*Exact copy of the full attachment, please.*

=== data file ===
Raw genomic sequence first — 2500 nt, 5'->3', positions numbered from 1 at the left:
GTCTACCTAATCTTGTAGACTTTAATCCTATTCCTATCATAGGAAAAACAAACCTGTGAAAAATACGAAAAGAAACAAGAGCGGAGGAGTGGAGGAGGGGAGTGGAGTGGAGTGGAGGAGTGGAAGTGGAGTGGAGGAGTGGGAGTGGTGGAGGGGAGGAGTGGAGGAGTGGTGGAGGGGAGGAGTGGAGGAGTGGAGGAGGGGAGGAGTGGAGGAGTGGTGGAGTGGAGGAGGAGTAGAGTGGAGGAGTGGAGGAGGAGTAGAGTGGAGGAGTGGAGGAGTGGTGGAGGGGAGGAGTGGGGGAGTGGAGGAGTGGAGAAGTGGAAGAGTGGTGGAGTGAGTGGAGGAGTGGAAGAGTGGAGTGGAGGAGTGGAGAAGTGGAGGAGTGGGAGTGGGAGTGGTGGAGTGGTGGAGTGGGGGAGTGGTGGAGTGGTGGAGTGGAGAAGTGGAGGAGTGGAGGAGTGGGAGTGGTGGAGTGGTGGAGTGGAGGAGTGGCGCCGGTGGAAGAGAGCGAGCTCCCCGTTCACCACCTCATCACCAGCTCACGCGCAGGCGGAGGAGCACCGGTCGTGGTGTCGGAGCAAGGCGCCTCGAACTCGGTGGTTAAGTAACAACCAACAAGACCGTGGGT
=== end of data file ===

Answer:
Raw genomic sequence first — 2500 nt, 5'->3', positions numbered from 1 at the left:
GTCTACCTAATCTTGTAGACTTTAATCCTATTCCTATCATAGGAAAAACAAACCTGTGAAAAATACGAAAAGAAACAAGAGCGGAGGAGTGGAGGAGGGGAGTGGAGTGGAGTGGAGGAGTGGAAGTGGAGTGGAGGAGTGGGAGTGGTGGAGGGGAGGAGTGGAGGAGTGGTGGAGGGGAGGAGTGGAGGAGTGGAGGAGGGGAGGAGTGGAGGAGTGGTGGAGTGGAGGAGGAGTAGAGTGGAGGAGTGGAGGAGGAGTAGAGTGGAGGAGTGGAGGAGTGGTGGAGGGGAGGAGTGGGGGAGTGGAGGAGTGGAGAAGTGGAAGAGTGGTGGAGTGAGTGGAGGAGTGGAAGAGTGGAGTGGAGGAGTGGAGAAGTGGAGGAGTGGGAGTGGGAGTGGTGGAGTGGTGGAGTGGGGGAGTGGTGGAGTGGTGGAGTGGAGAAGTGGAGGAGTGGAGGAGTGGGAGTGGTGGAGTGGTGGAGTGGAGGAGTGGCGCCGGTGGAAGAGAGCGAGCTCCCCGTTCACCACCTCATCACCAGCTCACGCGCAGGCGGAGGAGCACCGGTCGTGGTGTCGGAGCAAGGCGCCTCGAACTCGGTGGTTAAGTAACAACCAACAAGACCGTGGGT